These changes, which will need to be approved by the Legal Services Board, could see barristers, among other things, working in partnership with other lawyers, or forming specialist procurement companies through which to deliver their services on a cost-effective basis.

Nicholas Green QC:

The Bar has major advantages in terms of quality and cost. Barristers have a great opportunity because they are both specialised in advocacy and advice, and often in particular areas of law. At the same time, because of chambers’ significantly lower overheads, barristers’ services are considerably cheaper than those of solicitors. ‘There is also an excellent opportunity for clients and consumers to benefit from the expert services of the Bar in different ways and at less cost. This will provide an important response to the recent review of costs in civil justice, by Lord Justice Jackson, which warned of the need to reduce the cost of going to court.’

I hope to have a fellow user of Twitter, a barrister, doing a guest post on this issue shortly…

Iraq inquiry: Government legal official will disclose advice given to ministers

The Times reports: ” Sir Michael Wood, the former top legal adviser at the Foreign and Commonwealth Office, has been given permission from the Attorney-General to break with protocol and disclose advice given to ministers in the build-up to the Iraq war.”

I shall certainly be watching this appearance.  Let us hope that Sir Roderic Lyne opens the batting on this one.  Baroness Prashar of Runnymede, despite her appointment as Chairman of the Judicial Appointments Commission, is not one of the sharpest of questioners on current performance, at any rate.

CoL launches online GDL

The Lawyer reports that The College of Law  “has fired another shot in the battle to become the UK’s top legal education provider by launching a new fast-track part-time Graduate Diploma in Law (GDL). The school has launched an online part-time GDL, which has a January start date and allows students to complete the course in 18 months rather than the usual two years.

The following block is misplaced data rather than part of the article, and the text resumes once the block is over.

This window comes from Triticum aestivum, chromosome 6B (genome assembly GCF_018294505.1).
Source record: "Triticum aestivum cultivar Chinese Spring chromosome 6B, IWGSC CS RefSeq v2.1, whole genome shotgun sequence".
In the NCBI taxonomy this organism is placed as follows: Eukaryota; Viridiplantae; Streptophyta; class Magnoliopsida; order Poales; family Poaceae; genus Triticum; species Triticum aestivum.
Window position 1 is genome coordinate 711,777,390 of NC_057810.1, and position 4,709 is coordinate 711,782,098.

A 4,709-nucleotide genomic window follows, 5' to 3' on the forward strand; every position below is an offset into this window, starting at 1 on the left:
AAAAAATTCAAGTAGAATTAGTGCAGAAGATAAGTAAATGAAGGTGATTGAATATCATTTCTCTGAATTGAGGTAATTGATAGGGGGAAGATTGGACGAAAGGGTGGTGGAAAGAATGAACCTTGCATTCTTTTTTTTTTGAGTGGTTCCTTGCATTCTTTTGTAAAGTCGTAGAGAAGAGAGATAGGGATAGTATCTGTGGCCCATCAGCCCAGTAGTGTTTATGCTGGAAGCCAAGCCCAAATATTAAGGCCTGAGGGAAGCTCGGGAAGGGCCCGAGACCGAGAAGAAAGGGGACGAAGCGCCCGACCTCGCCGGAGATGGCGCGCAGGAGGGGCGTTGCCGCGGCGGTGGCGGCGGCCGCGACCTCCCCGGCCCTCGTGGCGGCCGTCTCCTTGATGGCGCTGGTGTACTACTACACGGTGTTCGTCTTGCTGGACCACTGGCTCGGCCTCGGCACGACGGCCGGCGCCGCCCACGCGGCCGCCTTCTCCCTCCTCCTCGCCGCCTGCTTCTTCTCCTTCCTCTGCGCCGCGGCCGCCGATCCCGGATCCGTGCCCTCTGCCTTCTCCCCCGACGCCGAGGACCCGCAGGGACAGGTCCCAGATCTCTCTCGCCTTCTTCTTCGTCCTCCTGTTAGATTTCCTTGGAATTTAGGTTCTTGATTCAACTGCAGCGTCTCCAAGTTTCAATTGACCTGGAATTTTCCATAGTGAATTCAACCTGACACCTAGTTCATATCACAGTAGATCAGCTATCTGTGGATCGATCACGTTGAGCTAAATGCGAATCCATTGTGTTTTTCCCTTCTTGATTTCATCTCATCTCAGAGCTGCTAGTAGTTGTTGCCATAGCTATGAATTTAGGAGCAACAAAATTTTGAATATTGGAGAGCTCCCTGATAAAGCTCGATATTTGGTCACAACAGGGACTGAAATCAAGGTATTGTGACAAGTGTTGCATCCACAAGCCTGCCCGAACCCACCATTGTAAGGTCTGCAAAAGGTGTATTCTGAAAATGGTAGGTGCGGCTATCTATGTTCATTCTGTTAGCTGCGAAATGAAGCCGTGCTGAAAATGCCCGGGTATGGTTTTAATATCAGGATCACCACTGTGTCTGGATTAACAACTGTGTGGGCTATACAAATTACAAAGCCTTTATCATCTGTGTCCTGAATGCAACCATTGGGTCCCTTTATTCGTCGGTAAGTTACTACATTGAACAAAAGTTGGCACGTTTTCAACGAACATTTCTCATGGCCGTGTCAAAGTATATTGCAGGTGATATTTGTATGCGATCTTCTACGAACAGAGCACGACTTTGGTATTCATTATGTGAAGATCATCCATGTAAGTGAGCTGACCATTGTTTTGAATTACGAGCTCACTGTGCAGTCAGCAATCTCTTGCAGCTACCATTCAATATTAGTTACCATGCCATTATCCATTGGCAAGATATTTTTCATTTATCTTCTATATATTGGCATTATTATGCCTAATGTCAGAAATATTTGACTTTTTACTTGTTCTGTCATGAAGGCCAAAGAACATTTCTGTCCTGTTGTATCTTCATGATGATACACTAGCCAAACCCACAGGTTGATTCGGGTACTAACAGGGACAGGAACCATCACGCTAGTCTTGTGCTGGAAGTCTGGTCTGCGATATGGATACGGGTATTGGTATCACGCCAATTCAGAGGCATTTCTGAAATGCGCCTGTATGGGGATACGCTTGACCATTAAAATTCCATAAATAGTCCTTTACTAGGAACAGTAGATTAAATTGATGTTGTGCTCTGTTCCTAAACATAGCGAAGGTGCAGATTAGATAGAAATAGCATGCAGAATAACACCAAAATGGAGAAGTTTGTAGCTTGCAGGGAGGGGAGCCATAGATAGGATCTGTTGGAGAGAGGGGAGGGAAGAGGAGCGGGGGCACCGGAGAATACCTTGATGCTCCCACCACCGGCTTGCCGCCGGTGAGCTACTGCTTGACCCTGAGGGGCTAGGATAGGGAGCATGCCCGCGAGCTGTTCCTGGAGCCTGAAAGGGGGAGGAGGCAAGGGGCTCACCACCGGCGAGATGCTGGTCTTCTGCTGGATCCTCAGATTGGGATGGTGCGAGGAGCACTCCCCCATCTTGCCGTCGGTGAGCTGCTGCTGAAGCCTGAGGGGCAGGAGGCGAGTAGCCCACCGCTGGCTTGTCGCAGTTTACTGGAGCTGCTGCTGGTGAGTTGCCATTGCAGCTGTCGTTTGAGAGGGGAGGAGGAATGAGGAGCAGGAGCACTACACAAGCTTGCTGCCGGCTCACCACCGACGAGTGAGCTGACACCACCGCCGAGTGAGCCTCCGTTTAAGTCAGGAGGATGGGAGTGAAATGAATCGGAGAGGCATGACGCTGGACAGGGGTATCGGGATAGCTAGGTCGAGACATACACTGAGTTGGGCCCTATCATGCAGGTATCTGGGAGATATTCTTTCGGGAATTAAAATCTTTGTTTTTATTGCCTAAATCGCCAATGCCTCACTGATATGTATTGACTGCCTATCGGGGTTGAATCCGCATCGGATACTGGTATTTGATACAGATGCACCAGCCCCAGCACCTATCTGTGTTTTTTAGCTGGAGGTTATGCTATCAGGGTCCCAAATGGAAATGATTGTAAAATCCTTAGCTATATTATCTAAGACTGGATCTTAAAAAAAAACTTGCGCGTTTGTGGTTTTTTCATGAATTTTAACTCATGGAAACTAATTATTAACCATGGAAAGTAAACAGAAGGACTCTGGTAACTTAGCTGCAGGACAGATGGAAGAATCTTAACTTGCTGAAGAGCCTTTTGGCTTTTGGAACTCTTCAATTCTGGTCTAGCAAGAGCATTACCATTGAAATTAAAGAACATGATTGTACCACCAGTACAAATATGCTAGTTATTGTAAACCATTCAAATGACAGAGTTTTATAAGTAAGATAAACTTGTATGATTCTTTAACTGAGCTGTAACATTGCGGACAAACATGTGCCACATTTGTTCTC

CoL’s director of vocational programmes Scott Slorach said: “We anticipate most students choosing this mode will have work or family commitments. It gives them a better work/life/study balance by allowing them to choose their own study times and also reduces the travel and accommodation costs that students undertaking the traditional part-time courses may have to meet.”

No doubt BPP will pop up with a variant on this before too long. The GDL is a tough course, providing as it does coverage of the eight core subjects required by the profession before a candidate may take the LPC or the BPTC.  Part-time students tend to take their studies seriously and this initiative will certainly widen access to education. There are dangers, of course, that this is just another stage in the dumbing down of legal education and that young lawyers are being commoditised, to use a noun that used to be a verb and a concept beloved of the sayers of legal sooths.

I am fairly enthusiastic about the use of new media and technology in legal education but remain skeptical about standards. Neither the SRA nor the BSB appear to have much appetite for rigorous inspection of law schools and, short of the nuclear option of withdrawing accreditation, do not appear to have many teeth to ensure that law schools keep to the standards required and observe the rules.  (The report into BPP’s over subscription has still not been released.  I am advised that it will be soon.)

I am writing a couple more long posts on legal education (here is my first: Law Review: Law Student Special – From here to eternity… (Part I)) and will return to the issue of standards in legal education then. The comments at the foot of The Lawyer article are worth reading.  I have some sympathy with some of the views expressed by students.  I liked the one where a student said… “Makes you wonder why you pay eight grand for a reading list and a library card.”

And finally…

Yale law professor Robert Solomon, director of clinical studies at the institution, is plaintiff’s counsel in a lawsuit filed late last year contending that it is a violation of Connecticut consumer protection law for McDonald’s, Burger King and Friendly’s not to disclose to customers that their grilled chicken contains naturally occurring carcinogens (as do a wide variety of grilled, charred and barbecued food) [From PointofLaw ]